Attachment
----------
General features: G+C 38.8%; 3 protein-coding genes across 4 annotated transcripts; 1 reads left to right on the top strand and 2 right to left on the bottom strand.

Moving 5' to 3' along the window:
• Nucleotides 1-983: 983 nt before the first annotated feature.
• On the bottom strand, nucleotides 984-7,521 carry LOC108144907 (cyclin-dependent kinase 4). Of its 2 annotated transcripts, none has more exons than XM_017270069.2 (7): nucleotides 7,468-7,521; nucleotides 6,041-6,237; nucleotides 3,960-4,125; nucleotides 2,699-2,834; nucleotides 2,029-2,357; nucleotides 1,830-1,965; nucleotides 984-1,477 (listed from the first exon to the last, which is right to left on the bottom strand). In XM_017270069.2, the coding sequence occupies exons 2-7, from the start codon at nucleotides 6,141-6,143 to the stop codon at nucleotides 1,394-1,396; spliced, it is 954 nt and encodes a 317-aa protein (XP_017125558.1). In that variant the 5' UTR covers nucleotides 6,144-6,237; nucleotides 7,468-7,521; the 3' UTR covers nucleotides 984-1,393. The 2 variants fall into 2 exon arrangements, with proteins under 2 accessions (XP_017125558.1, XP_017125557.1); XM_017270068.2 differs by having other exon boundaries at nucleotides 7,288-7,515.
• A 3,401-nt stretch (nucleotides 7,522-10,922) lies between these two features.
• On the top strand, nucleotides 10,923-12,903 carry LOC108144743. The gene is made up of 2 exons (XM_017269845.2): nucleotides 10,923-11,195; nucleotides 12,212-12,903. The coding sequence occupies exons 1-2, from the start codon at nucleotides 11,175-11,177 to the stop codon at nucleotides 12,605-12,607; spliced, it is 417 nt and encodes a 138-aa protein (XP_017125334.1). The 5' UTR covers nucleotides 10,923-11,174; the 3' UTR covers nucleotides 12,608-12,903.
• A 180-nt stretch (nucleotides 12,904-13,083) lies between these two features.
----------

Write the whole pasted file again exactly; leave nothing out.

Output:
General features: G+C 38.8%; 3 protein-coding genes across 4 annotated transcripts; 1 reads left to right on the top strand and 2 right to left on the bottom strand.

Moving 5' to 3' along the window:
• Nucleotides 1-983: 983 nt before the first annotated feature.
• On the bottom strand, nucleotides 984-7,521 carry LOC108144907 (cyclin-dependent kinase 4). Of its 2 annotated transcripts, none has more exons than XM_017270069.2 (7): nucleotides 7,468-7,521; nucleotides 6,041-6,237; nucleotides 3,960-4,125; nucleotides 2,699-2,834; nucleotides 2,029-2,357; nucleotides 1,830-1,965; nucleotides 984-1,477 (listed from the first exon to the last, which is right to left on the bottom strand). In XM_017270069.2, the coding sequence occupies exons 2-7, from the start codon at nucleotides 6,141-6,143 to the stop codon at nucleotides 1,394-1,396; spliced, it is 954 nt and encodes a 317-aa protein (XP_017125558.1). In that variant the 5' UTR covers nucleotides 6,144-6,237; nucleotides 7,468-7,521; the 3' UTR covers nucleotides 984-1,393. The 2 variants fall into 2 exon arrangements, with proteins under 2 accessions (XP_017125558.1, XP_017125557.1); XM_017270068.2 differs by having other exon boundaries at nucleotides 7,288-7,515.
• A 3,401-nt stretch (nucleotides 7,522-10,922) lies between these two features.
• On the top strand, nucleotides 10,923-12,903 carry LOC108144743. The gene is made up of 2 exons (XM_017269845.2): nucleotides 10,923-11,195; nucleotides 12,212-12,903. The coding sequence occupies exons 1-2, from the start codon at nucleotides 11,175-11,177 to the stop codon at nucleotides 12,605-12,607; spliced, it is 417 nt and encodes a 138-aa protein (XP_017125334.1). The 5' UTR covers nucleotides 10,923-11,174; the 3' UTR covers nucleotides 12,608-12,903.
• A 180-nt stretch (nucleotides 12,904-13,083) lies between these two features.